I just touched on this above – but it’s an important point on its own. When you’re looking at images of ‘perfection’ and feeling inadequate – remember that this is self-defeating, because those images don’t represent anything real!!  They’re completely false and so damaging because so many people believe that what they are seeing is real – so of course they don’t measure up when they compare themselves. I didn’t realise that many of the beautiful hairstyles I stared longingly at on Pinterest . No wonder I sat feeling dejected when my own hair looked shit in the mirror, even after painstakingly following the steps provided. I only had my natural hair, whilst the girls on Pinterest had at least 300 grams of Russian weft to help them out and a decent filter.

Social media makes us want to improve ourselves

The product of comparison (and coming off worse) is often self-improvement. Social media encourages us to want more, to be more, so then when we find we are ‘inadequate’ compared to other people we feel the need to resolve that. We need to fill the void, to compete.

Actually, we’re all good as we are. And we’re striving for an unattainable ideal, because rarely is what we see on social media a factual representation of true life.

Social media promotes ‘perfect’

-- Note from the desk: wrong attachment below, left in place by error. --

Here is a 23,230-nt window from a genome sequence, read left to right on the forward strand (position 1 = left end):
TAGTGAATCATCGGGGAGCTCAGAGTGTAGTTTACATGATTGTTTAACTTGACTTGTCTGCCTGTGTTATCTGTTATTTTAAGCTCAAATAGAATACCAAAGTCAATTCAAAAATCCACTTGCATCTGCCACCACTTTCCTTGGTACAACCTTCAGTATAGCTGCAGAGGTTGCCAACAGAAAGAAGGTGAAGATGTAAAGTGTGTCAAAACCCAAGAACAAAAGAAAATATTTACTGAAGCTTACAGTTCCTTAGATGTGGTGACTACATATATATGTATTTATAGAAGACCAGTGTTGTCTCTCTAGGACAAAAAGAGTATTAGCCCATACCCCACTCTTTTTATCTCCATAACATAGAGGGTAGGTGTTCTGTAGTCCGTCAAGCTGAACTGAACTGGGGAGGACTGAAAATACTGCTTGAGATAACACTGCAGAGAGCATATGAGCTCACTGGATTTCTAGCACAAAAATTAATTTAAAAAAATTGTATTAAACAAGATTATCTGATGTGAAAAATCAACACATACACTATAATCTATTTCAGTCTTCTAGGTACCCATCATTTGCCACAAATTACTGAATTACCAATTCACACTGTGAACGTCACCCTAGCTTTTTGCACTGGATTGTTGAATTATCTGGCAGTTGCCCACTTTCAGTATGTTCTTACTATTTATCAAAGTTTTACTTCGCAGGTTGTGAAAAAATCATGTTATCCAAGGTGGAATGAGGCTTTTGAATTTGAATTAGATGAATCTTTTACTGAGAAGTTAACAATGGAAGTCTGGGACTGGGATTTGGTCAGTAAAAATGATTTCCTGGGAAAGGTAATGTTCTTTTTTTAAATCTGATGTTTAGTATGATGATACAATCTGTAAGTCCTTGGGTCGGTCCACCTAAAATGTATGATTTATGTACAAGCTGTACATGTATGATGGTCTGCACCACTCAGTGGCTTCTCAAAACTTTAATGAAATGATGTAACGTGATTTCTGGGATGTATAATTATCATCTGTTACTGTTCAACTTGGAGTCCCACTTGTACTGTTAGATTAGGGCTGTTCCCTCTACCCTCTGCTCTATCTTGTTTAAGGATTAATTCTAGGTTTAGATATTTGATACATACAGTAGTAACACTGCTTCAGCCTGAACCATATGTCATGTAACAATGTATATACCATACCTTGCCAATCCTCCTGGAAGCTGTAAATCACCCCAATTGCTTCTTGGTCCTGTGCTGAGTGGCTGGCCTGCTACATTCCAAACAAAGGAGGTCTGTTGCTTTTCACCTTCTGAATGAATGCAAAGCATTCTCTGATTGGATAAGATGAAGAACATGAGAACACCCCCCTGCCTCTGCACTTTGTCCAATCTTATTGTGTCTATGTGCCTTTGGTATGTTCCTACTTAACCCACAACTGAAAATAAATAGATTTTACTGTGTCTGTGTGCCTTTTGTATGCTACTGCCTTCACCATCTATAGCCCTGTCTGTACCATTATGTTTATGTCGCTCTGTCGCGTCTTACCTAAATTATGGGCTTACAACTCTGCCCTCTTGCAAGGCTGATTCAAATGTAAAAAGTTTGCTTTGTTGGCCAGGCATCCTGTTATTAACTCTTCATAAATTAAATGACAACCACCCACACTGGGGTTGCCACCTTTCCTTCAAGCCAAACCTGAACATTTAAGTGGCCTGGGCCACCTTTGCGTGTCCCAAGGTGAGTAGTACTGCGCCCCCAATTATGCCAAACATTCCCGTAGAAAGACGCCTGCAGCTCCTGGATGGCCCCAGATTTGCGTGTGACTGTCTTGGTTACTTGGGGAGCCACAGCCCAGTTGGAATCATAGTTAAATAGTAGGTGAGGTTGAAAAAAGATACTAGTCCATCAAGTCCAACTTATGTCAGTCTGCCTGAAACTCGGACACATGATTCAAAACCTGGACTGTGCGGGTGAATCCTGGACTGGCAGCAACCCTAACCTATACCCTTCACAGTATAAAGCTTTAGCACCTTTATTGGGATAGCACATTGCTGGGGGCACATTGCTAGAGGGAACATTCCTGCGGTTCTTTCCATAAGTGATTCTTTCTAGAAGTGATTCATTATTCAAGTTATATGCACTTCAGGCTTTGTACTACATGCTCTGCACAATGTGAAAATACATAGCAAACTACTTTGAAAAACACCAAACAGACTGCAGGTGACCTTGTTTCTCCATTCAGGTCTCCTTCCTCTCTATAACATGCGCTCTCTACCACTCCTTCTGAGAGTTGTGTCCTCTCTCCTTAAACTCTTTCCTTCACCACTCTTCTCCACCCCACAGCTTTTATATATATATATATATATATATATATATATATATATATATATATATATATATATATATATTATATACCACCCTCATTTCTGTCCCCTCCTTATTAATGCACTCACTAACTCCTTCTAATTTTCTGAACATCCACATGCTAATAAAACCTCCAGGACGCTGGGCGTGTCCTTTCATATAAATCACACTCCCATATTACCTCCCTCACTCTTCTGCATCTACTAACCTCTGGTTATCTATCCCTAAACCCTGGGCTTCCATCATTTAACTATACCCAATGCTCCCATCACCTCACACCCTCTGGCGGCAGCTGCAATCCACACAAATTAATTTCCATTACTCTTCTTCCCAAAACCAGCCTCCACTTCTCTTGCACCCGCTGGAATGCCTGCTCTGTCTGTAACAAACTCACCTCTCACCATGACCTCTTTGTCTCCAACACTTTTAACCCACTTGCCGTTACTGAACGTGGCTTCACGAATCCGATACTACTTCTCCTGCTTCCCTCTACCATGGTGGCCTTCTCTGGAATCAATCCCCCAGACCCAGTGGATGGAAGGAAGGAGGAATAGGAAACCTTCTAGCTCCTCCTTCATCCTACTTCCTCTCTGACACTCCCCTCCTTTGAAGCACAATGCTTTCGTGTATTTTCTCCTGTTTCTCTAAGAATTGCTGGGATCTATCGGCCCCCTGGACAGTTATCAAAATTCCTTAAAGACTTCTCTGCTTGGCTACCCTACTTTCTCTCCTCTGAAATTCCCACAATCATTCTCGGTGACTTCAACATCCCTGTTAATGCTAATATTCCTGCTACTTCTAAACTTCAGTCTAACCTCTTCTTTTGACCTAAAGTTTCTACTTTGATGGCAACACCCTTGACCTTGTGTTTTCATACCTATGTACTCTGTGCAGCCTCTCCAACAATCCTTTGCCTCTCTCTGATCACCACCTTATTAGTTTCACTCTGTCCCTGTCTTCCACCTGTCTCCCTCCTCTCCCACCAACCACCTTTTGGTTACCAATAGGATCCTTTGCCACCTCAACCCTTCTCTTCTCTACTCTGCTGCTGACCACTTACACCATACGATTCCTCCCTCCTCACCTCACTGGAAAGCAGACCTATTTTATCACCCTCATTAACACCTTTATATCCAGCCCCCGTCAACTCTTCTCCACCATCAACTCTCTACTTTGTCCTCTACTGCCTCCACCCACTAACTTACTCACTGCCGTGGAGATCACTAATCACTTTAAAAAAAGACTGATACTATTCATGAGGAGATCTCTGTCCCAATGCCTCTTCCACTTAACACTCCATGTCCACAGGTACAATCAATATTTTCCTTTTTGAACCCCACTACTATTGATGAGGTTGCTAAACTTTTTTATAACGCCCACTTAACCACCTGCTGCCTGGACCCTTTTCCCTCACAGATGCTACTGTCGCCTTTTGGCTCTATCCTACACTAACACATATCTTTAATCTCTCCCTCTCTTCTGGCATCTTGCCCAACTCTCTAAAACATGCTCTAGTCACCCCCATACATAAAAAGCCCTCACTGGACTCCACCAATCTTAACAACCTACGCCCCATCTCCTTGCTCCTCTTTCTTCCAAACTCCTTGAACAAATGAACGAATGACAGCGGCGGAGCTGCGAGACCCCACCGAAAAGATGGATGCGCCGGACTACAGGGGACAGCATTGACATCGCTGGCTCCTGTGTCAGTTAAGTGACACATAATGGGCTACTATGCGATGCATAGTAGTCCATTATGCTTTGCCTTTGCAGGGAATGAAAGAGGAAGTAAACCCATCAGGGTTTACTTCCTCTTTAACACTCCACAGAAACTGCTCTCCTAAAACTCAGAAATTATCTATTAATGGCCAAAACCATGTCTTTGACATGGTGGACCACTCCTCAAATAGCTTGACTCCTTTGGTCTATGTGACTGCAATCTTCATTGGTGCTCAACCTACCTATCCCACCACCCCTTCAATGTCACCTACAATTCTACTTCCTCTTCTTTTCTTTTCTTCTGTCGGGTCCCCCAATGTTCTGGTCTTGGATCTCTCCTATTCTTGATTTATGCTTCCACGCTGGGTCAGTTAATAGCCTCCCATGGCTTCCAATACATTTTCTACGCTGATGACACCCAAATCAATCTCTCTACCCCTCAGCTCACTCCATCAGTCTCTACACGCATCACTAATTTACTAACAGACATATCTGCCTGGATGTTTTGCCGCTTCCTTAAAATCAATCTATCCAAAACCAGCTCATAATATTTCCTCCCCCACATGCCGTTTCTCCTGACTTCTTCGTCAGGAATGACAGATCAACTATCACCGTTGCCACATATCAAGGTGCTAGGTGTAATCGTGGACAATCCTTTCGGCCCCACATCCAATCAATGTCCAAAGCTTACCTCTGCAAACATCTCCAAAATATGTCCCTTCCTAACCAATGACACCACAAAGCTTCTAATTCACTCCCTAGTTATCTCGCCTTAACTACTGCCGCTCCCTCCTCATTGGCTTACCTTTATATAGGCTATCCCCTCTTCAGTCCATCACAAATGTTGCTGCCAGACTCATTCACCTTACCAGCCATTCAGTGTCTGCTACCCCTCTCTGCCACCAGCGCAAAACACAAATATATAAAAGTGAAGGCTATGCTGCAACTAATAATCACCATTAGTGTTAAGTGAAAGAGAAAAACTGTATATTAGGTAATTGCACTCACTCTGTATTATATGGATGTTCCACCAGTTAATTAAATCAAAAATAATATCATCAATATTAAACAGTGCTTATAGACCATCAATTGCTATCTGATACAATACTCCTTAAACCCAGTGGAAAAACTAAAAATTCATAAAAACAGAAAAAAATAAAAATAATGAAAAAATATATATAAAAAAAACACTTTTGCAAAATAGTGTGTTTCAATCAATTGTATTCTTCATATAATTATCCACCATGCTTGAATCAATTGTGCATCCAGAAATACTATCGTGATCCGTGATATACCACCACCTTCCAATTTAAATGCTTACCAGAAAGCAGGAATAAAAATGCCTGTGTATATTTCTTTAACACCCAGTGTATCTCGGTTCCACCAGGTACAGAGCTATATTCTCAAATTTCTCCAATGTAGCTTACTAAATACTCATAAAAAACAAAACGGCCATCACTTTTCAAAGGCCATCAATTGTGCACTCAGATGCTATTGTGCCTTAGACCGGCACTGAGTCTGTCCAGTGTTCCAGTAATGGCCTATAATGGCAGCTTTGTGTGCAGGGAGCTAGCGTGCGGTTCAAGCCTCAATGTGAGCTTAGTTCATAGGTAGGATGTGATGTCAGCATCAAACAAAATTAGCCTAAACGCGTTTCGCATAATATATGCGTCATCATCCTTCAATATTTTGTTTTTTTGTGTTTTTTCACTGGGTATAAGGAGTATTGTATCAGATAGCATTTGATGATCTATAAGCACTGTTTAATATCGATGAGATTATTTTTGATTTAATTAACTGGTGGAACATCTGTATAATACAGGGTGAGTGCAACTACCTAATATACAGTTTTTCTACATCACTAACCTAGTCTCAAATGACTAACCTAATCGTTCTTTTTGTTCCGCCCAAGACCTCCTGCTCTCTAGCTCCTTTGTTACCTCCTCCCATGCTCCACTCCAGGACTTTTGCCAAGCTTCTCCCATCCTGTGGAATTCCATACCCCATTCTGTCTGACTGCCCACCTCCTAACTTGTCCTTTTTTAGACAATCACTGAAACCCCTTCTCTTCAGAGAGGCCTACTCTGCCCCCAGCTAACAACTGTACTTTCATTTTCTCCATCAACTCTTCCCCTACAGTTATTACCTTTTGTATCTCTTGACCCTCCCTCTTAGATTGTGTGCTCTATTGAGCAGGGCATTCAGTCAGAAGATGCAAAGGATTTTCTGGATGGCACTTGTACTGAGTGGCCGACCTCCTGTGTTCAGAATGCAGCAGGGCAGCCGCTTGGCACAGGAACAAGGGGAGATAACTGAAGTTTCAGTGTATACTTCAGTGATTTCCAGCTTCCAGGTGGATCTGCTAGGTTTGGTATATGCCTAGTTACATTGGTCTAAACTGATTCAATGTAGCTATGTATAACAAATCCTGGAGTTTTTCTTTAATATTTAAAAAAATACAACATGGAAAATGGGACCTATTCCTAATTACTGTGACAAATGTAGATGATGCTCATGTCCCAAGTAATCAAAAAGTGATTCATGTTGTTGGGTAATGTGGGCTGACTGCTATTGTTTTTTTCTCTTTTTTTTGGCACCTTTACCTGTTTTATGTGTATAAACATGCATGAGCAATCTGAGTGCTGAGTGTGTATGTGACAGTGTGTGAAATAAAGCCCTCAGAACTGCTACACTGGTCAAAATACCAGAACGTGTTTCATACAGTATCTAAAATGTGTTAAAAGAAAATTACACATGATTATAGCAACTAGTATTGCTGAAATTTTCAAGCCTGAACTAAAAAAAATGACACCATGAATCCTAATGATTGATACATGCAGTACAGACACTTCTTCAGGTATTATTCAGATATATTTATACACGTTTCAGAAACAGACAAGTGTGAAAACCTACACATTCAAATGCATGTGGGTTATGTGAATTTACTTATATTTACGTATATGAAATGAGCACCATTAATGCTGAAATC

The danger with social media (even more than with magazines) is that we’re inadvertently conditioned to believe that ‘perfect’ is ‘normal’ – without realising it. We don’t see that the lives we view and the images we consume have been set up – that they’re not real life. So we look at what’s on social media and find we don’t measure up – so we’re then unhappy with our lives. We’re all so incredibly lucky but we don’t see it, because we’re so focused on the ‘perfect life’ we’ve been told we can (and should) lead. Remember that perfect doesn’t exist – and that striving for social media’s definition of normality will only make you unhappy.

Social media over-emphasises the importance of how we look

Being ‘beautiful’ isn’t everything – but not according to social media. Somehow if you’re not beautiful on social media, you can forget it. And as I’ve said before, when ‘beauty’ is measured by likes and follows you’re placing your fragile mental wellbeing in the hands of lots of people who don’t give a shit about you. Thousands of profiles featuring ‘hot girls’ and ‘fit guys’, ‘thinspo’ and ‘beauty tips’ help us all to feel like ugly pieces of shit – when actually it doesn’t matter that we don’t look like those people. Your appearance makes up a very small and unimportant part of who you are – and of your life as a whole.

Social media is materialistic. Aside from the aesthetic pressure it promotes, it also encourages us to want more than we have (or need). When it’s not telling you how to look, it’s telling you what to buy. Because the most popular people have designer handbags, flash cars and expensive homes.

Remember that what you have and how you look are not important. You were not put on this earth to drive a sports car, look like a model and boast about your amazing life. Think about the things you’d be truly devastated to lose right this second. I’m guessing they’re not things you could buy.


Is social media harming your self-esteem? If you liked this article you’ll love Why Selfies Are Toxic. 

Read related articles and start living today!